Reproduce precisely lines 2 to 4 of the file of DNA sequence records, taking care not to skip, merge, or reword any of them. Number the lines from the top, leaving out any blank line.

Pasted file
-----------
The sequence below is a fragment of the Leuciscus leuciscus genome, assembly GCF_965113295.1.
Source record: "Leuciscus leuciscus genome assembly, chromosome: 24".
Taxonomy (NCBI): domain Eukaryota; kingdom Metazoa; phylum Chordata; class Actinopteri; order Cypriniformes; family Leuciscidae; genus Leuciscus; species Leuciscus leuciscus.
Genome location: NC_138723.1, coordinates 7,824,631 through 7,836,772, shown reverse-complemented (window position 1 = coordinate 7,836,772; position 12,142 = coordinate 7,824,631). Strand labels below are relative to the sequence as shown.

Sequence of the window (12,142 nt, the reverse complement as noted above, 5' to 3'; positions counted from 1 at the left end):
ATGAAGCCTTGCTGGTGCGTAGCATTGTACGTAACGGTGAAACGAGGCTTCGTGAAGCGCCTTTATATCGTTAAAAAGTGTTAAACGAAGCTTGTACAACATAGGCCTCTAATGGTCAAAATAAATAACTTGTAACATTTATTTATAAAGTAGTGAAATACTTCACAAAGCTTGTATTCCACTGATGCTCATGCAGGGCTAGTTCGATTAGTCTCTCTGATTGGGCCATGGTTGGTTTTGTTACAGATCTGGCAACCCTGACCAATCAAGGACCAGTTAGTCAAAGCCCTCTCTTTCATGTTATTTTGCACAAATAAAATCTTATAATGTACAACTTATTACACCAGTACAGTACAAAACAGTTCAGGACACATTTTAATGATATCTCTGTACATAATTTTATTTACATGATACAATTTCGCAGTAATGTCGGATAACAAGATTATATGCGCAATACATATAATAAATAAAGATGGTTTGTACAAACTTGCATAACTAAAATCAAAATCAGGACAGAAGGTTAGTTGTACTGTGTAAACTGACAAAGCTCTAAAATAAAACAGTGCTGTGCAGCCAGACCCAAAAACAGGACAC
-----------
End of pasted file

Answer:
Source record: "Leuciscus leuciscus genome assembly, chromosome: 24".
Taxonomy (NCBI): domain Eukaryota; kingdom Metazoa; phylum Chordata; class Actinopteri; order Cypriniformes; family Leuciscidae; genus Leuciscus; species Leuciscus leuciscus.
Genome location: NC_138723.1, coordinates 7,824,631 through 7,836,772, shown reverse-complemented (window position 1 = coordinate 7,836,772; position 12,142 = coordinate 7,824,631). Strand labels below are relative to the sequence as shown.